What I’m reading to prepare for the Northern Ireland Retreat

Several books are on my bedside table right now, as I reflect on the spirituality and political history of Northern Ireland (and Ireland in general) in advance of the Contemplative Spirituality and Radical Activism immersion experience coming up in August.

First, to deepen my sense of Irish history (particularly in relation to the politics of Northern Ireland over the last 50 years), I’m reading Ireland: A History by Robert Kee. It’s a sobering look at just how troubled Eire has been, with its sad legacy of colonialism and religious persecution.

To deepen my sense of the central spiritual question of the retreat — how to integrate contemplation and activism, particularly nonviolence — I’m looking at three books. Resistance and Contemplation: The Way of Liberation by James Douglass is a Vietnam War-era classic that considers this all important relationship between silence and peacemaking: what Douglass calls “The Yin and Yang of the Non-Violent Life.” Meanwhile, William H. Shannon’s Seeds of Peace: Contemplation and Non-Violence considers this issue particularly in regard to the thought of Thomas Merton. And Una Kroll’s Vocation to Resistance: Contemplation and Change provides an Anglican and woman’s perspective to the connection not only between contemplation and peacemaking, but also environmentalism, reconciliation, and resisting the idolatry of our consumer culture.

Finally, just to keep things light, I’m checking in with an old friend: John O’Donohue’s Anam Cara: A Book of Celtic Wisdom, which seems as relevant, and poetically luminous, as ever.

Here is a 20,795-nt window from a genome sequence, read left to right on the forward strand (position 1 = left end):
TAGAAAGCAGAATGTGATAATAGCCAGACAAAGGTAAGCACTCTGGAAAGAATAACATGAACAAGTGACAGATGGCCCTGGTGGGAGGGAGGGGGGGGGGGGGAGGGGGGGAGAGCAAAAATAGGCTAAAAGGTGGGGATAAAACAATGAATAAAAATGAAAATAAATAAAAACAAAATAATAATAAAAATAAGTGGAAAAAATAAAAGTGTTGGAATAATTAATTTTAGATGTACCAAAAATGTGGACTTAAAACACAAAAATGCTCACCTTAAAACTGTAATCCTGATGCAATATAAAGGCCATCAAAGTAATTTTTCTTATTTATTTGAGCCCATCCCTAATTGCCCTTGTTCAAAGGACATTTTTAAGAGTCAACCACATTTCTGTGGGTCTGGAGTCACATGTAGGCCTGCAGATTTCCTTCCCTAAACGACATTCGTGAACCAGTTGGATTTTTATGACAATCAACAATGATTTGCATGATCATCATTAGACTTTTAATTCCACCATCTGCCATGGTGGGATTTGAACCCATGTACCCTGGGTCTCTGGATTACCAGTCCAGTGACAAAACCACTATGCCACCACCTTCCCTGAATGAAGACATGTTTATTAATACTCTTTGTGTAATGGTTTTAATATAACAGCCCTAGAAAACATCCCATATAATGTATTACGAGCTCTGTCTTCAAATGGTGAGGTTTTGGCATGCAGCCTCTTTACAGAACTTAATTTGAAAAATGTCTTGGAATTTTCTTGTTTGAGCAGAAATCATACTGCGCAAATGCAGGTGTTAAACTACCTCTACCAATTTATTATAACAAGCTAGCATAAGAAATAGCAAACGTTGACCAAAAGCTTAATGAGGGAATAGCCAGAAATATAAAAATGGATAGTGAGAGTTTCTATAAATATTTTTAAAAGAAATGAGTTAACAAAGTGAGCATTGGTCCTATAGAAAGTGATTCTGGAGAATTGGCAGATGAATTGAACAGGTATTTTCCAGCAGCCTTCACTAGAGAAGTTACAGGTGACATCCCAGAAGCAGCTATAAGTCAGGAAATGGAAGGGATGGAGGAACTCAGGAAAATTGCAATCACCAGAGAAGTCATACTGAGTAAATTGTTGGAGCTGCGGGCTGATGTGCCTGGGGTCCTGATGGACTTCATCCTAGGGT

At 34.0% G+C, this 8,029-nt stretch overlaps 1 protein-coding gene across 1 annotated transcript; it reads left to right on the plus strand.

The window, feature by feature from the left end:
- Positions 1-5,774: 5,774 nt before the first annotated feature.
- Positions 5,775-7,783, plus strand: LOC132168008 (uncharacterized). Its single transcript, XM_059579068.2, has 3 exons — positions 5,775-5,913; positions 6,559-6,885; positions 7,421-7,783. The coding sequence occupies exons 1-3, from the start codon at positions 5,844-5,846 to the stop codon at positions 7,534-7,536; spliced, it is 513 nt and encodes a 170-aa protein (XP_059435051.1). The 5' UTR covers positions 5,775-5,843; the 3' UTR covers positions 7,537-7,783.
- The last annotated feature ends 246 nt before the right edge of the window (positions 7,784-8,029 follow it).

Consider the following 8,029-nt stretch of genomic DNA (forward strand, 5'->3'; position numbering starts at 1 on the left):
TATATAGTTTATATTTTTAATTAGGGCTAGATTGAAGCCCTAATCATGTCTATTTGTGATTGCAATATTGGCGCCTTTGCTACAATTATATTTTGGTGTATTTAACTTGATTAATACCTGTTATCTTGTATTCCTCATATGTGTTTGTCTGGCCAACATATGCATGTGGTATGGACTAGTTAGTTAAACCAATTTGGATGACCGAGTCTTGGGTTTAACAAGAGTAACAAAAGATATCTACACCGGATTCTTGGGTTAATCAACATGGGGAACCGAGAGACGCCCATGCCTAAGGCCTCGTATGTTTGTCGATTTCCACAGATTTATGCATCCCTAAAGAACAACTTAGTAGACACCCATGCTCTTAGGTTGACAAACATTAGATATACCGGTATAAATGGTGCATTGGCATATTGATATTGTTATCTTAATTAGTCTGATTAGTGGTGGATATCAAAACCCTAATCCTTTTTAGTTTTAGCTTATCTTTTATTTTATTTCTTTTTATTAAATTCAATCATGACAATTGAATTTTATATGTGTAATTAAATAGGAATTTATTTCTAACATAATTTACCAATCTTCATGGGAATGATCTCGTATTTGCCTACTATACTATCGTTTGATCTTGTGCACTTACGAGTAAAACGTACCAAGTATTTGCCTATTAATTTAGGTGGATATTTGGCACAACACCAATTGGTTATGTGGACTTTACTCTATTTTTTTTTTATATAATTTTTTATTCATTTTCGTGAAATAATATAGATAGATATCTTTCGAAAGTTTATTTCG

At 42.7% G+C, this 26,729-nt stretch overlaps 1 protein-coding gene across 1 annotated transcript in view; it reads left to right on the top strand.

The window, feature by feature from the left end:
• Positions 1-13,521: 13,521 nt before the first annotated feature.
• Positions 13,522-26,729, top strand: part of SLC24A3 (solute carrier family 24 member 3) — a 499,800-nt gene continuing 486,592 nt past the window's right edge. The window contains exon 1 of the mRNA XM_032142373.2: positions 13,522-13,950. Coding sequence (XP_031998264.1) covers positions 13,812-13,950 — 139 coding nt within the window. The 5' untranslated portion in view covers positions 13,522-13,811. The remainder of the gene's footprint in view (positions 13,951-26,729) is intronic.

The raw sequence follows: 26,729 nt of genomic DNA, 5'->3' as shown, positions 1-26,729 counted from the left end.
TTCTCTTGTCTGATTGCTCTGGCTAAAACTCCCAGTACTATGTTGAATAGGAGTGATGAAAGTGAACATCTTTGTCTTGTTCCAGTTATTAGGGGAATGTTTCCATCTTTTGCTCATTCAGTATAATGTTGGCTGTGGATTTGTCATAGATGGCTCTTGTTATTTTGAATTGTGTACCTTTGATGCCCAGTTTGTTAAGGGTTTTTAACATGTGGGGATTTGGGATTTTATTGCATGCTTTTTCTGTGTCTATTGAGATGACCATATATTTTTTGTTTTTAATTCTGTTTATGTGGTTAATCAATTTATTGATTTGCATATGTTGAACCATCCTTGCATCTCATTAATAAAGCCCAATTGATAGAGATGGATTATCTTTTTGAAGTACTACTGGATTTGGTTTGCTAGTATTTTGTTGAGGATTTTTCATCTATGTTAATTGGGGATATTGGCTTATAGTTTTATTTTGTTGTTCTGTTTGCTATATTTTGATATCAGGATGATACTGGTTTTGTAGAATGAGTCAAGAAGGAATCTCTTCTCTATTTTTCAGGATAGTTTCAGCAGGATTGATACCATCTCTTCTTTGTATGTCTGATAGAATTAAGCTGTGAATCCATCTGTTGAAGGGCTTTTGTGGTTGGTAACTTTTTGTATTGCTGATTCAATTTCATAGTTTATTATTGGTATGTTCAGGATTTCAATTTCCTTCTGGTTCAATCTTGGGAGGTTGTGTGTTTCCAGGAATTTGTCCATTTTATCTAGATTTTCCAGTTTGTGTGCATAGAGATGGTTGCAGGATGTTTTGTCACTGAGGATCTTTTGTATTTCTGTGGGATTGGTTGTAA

So there you go. If you aren’t coming to Northern Ireland with us, at least you can explore the same spiritual geography with these books.

Faith, Doubt and Perseverance
Busting the "Goody Two Shoes" Stereotype of Saints
Why Trappists Make Great Spiritual Guides
Talking about "Befriending Silence"
About Carl McColman

Author of Befriending Silence, The Big Book of Christian Mysticism, Answering the Contemplative Call, and other books. Retreat leader. Speaker. Professed Lay Cistercian.

  • Ellen N. Duell

    Thank you for these book titles! They all look very good! I own one treasured book by John O’Donohue–I just went to my bookcase, and couldn’t find it–but I WILL–

    With much appreciation, Ellen Duell

  • http://meadowsweet-myrrh.blogspot.com/ Ali

    Fantastic! I was just thinking of doing the same thing myself (and then felt like I was back in my over-achieving student days ;). Thanks for the recommendations.

  • http://www.patheos.com/blogs/carlmccolman/ Carl McColman

    From one over-achiever to another, these are all easy reads (although the history of Ireland is heartbreaking). If you haven’t read O’Donohue, treat yourself, it’s a lovely book.

  • http://nemo235.wordpress.com nemo235

    Aren’t you a little scared? I mean Northern Ireland is literly a war zone.

  • http://www.patheos.com/blogs/carlmccolman/ Carl McColman

    What I really would like, with God’s grace, is to find the courage to do this kind of work in Israel.

  • rodney neill

    235……I live in Northern Ireland and to decribe it as ‘literally a war zone’ shows breathtaking ignorance!!!!!!

  • http://www.patheos.com/blogs/carlmccolman/ Carl McColman

    Rodney, I think Nemo’s perception of Northern Ireland is unfortunately not that uncommon among Americans. I’ve had several people ask me in person similar questions. Part of the reason why we’re doing this retreat is to help Americans who don’t understand Northern Ireland, to do so better. I know that I, even as the American retreat leader, will be coming to your country with precious little knowledge of the recent history and current political climate. My colleague, Gareth, who is from Northern Ireland, will be taking the lead on the retreat in terms of guiding us to discern the work of the Spirit in the peace process. My role on the retreat to is to provide more generalized spiritual guidance in terms of meditation, contemplation, reflection on the ancient history of Celtic spirituality, etc. But as for Northern Ireland today, I’m coming to learn as much as any other American. Reading Kee’s history of Ireland has certainly been an eye opener.

  • rodney neill

    i hope you and the other people on the trip have a great time and enjoy your trip to Norrthern ireland!